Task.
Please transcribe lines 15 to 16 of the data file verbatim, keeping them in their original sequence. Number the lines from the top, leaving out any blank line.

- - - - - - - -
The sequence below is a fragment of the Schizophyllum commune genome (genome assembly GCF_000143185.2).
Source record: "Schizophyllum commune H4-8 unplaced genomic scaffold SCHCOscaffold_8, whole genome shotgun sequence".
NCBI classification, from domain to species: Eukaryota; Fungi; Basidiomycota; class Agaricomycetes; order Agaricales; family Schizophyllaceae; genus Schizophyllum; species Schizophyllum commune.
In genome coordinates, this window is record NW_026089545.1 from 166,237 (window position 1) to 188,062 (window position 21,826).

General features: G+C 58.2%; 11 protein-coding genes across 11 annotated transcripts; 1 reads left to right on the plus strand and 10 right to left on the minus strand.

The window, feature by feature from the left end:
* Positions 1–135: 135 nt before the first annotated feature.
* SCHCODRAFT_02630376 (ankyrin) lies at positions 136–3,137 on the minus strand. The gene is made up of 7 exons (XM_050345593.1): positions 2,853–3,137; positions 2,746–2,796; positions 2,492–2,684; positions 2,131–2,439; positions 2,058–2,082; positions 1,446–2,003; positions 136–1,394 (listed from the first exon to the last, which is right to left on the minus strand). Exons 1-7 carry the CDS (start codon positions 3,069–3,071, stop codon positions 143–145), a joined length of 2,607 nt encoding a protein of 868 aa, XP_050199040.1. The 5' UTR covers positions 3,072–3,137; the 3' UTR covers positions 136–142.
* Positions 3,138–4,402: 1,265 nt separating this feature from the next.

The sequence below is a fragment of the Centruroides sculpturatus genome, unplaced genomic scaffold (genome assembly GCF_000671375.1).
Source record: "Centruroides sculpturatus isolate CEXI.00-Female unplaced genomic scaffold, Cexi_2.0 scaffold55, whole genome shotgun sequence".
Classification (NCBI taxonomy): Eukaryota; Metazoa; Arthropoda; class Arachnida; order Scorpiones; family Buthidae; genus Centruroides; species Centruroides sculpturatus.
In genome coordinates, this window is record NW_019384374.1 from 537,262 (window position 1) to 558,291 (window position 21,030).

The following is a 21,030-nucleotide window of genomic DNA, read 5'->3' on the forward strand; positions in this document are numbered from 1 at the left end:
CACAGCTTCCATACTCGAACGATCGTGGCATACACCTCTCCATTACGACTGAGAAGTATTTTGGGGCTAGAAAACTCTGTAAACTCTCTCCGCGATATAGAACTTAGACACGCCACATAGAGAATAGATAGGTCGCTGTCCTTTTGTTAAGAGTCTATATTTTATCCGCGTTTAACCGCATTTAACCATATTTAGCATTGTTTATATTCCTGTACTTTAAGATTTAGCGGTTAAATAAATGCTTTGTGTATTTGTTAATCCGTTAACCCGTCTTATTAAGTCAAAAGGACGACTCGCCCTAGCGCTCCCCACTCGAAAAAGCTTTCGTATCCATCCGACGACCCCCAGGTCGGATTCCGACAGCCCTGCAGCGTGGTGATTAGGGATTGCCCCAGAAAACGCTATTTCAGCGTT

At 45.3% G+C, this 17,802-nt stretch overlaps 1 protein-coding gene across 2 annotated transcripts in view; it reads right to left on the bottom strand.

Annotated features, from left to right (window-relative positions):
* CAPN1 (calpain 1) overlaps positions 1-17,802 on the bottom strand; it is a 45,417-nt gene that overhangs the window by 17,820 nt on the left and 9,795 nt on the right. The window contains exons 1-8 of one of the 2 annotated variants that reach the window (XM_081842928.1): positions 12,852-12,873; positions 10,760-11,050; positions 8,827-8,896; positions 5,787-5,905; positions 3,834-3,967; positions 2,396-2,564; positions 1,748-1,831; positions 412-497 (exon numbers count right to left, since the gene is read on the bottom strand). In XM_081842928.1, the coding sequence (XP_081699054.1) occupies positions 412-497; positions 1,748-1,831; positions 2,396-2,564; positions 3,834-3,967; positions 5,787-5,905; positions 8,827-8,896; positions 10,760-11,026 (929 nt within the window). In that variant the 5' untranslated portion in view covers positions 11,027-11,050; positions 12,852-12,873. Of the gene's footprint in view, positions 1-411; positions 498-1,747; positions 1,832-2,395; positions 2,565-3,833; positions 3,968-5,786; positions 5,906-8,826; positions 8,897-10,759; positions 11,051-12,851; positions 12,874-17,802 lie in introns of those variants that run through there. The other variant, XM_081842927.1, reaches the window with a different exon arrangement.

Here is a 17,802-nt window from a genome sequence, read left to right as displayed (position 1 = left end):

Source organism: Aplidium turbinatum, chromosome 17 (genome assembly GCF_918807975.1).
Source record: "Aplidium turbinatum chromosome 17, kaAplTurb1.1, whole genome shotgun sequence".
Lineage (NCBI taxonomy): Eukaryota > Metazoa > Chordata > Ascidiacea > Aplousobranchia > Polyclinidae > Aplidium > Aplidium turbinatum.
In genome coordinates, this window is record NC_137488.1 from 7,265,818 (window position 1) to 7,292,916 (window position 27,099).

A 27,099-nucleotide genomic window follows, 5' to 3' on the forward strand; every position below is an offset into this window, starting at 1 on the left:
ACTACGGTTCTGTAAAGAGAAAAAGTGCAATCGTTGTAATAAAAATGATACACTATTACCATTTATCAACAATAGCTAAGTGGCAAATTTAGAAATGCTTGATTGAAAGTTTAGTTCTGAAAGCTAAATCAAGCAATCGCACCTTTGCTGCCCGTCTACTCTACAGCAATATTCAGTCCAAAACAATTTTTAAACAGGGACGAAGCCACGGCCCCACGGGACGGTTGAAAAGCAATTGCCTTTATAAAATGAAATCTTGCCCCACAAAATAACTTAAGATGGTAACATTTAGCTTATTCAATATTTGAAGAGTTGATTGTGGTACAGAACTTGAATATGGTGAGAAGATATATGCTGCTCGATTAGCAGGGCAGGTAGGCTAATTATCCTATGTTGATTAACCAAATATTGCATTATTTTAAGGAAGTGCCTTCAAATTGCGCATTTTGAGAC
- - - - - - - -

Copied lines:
CACAGCTTCCATACTCGAACGATCGTGGCATACACCTCTCCATTACGACTGAGAAGTATTTTGGGGCTAGAAAACTCTGTAAACTCTCTCCGCGATATAGAACTTAGACACGCCACATAGAGAATAGATAGGTCGCTGTCCTTTTGTTAAGAGTCTATATTTTATCCGCGTTTAACCGCATTTAACCATATTTAGCATTGTTTATATTCCTGTACTTTAAGATTTAGCGGTTAAATAAATGCTTTGTGTATTTGTTAATCCGTTAACCCGTCTTATTAAGTCAAAAGGACGACTCGCCCTAGCGCTCCCCACTCGAAAAAGCTTTCGTATCCATCCGACGACCCCCAGGTCGGATTCCGACAGCCCTGCAGCGTGGTGATTAGGGATTGCCCCAGAAAACGCTATTTCAGCGTT

At 45.3% G+C, this 17,802-nt stretch overlaps 1 protein-coding gene across 2 annotated transcripts in view; it reads right to left on the bottom strand.